Hardware in the Loop simulates electric drives

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By Nick Flaherty

The new high-voltage loads are characterised by their compact design and modular design. They are flexible in terms of current, number of phases and the type of voltage source to be emulated. The use of the same hardware for emulating loads, such as electric motors, and sources, such as batteries and AC power, makes the systems inexpensive and easy to maintain. Energy circulation, which does not require costly mains regeneration, ensures additional efficiency and a minimum load on the supply network. An open (Simulink/Xilinx) library provides the corresponding simulation models, from FPGA models for motors and encoders to dSpace Automotive Simulation Models (ASM) for batteries and complete drive trains.

Thanks to its high dynamics and low self-inductance, the high-voltage load can simulate variable motor inductances. In addition, high rotary field frequencies can be mapped and all operating points of an electric motor can be emulated, both in motor and generator operation. By advancing conventional dynamometer tests to emulators, the electronic high-voltage load fits perfectly into validation using hardware-in-the-loop (HIL) systems. Current ripples and harmonics can be displayed using current simulation, making it possible to test even the latest controller concepts. In addition, numerous aspects important for fault simulation such as leakage currents, zero currents or current-limited short circuits can be mapped. The integrated monitoring and limitation of voltages, currents and temperatures guarantees protection of the connected control units at all times.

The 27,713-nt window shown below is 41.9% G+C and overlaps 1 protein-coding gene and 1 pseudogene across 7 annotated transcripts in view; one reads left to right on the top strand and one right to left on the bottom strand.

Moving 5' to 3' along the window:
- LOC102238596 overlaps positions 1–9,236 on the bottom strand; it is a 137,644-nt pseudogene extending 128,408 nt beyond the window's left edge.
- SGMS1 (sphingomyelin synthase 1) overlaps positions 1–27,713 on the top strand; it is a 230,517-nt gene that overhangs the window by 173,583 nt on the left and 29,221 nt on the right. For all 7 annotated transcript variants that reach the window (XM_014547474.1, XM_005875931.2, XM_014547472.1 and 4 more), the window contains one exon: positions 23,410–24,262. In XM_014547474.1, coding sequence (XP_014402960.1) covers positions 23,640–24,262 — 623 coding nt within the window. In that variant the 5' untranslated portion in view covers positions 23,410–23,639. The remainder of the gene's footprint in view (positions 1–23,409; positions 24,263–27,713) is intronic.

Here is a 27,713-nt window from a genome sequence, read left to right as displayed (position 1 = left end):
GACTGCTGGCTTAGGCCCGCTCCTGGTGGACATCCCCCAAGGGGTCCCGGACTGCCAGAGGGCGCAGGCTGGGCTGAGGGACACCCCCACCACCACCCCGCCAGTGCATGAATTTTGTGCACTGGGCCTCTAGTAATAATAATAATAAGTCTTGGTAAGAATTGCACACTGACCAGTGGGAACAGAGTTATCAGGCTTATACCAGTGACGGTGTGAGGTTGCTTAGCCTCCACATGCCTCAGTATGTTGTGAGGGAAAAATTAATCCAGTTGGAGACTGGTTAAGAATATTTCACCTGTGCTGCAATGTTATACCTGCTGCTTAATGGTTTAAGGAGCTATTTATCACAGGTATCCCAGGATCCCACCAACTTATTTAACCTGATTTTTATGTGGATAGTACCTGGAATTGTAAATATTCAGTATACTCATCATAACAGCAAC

The new high-voltage loads from dSpace are designed for testing high-voltage vehicle systems, but are also suitable for other applications, such as testing industrial inverters, DC/DC converters, wind power and solar inverters or for emulating AC networks.

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